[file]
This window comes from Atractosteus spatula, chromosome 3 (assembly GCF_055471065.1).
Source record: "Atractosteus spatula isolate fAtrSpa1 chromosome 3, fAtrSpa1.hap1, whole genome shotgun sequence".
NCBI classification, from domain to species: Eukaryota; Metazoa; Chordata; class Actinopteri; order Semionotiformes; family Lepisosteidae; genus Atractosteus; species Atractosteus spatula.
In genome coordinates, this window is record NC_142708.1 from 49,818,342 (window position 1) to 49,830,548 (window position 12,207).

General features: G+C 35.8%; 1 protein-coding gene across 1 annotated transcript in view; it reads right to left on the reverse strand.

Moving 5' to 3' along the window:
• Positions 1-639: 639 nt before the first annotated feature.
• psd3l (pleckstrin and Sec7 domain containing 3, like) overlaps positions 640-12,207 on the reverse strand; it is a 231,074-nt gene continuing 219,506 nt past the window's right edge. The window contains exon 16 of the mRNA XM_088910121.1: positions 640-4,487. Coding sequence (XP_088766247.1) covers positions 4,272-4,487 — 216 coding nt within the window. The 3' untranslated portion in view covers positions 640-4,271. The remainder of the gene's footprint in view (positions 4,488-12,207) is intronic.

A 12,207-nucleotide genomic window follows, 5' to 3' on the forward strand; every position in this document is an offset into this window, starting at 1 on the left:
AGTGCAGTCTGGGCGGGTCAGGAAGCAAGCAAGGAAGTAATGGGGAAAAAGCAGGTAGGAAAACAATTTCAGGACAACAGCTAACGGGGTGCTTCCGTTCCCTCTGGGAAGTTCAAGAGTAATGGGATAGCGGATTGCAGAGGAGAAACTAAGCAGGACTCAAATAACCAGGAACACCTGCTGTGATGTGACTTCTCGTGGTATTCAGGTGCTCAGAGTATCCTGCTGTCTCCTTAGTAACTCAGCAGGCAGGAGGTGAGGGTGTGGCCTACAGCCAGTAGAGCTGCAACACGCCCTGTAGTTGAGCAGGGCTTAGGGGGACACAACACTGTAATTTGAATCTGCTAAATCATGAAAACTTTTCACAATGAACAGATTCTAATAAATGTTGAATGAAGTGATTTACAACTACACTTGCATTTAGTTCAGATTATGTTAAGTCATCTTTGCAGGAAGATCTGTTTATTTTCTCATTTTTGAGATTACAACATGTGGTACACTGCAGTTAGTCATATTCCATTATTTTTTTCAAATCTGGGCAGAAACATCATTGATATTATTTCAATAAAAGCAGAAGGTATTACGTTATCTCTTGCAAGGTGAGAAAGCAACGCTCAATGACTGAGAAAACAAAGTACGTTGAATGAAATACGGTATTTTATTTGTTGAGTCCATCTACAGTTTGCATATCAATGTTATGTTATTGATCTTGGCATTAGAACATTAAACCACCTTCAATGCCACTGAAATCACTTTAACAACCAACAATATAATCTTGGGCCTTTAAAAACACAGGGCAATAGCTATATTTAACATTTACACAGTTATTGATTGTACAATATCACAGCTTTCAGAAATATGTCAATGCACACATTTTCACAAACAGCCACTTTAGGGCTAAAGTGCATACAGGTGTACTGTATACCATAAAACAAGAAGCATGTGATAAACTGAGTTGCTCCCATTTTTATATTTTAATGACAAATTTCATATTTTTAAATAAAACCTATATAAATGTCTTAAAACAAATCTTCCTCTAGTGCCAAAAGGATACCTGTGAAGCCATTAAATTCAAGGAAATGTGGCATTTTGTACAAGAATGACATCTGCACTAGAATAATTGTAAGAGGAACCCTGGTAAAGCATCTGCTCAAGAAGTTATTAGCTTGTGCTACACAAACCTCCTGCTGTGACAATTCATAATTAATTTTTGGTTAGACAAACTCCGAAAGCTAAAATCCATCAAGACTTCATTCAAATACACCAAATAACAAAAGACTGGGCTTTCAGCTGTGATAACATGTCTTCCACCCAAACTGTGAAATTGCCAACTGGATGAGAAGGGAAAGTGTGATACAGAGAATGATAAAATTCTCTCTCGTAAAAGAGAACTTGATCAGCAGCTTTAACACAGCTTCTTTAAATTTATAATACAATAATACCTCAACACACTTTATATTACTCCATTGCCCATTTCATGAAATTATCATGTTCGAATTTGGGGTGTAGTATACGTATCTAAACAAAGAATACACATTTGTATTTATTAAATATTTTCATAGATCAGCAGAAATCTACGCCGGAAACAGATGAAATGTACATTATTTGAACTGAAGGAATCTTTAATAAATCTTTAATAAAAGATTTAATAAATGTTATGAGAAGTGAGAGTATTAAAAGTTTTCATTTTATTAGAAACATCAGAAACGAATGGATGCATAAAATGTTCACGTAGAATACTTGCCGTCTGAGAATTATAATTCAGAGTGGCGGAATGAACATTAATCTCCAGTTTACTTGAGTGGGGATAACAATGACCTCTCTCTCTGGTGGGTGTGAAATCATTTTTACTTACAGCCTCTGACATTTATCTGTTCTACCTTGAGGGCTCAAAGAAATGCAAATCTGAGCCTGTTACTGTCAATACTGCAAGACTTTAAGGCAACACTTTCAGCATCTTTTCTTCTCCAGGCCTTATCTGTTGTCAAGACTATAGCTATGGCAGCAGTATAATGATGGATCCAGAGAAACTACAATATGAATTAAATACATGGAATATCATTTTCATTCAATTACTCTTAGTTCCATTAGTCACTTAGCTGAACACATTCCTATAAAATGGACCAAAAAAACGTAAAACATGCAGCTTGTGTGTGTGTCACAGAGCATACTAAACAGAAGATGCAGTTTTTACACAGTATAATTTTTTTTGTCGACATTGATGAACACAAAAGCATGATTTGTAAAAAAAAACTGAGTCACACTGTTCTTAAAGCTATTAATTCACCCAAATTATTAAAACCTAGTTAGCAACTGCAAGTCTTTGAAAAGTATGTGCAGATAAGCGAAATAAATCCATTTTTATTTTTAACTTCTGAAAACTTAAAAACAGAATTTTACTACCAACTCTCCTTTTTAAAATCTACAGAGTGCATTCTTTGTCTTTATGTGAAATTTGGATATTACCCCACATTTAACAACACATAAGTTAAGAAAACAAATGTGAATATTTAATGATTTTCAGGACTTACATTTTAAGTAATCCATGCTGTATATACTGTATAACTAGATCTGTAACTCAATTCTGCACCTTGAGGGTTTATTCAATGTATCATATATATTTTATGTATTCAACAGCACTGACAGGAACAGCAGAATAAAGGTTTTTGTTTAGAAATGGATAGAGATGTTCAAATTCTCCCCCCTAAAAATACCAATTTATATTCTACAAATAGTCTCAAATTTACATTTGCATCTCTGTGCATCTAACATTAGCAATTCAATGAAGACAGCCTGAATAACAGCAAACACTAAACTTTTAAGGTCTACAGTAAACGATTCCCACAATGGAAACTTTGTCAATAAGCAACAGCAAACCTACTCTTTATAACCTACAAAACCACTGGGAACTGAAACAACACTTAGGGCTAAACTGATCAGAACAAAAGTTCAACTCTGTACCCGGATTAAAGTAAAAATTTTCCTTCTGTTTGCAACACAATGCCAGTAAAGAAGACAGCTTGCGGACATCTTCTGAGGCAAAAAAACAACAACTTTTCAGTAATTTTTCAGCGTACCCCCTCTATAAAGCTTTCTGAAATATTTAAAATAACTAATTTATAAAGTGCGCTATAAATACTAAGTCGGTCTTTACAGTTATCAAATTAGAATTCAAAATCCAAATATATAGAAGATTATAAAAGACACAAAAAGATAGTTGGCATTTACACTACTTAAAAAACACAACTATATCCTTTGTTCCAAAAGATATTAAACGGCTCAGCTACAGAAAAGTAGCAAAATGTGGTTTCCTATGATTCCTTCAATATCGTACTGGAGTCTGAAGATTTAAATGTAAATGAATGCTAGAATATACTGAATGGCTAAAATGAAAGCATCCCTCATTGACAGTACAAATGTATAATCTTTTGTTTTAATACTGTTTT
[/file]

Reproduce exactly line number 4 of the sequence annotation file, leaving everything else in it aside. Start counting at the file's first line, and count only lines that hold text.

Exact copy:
In genome coordinates, this window is record NC_142708.1 from 49,818,342 (window position 1) to 49,830,548 (window position 12,207).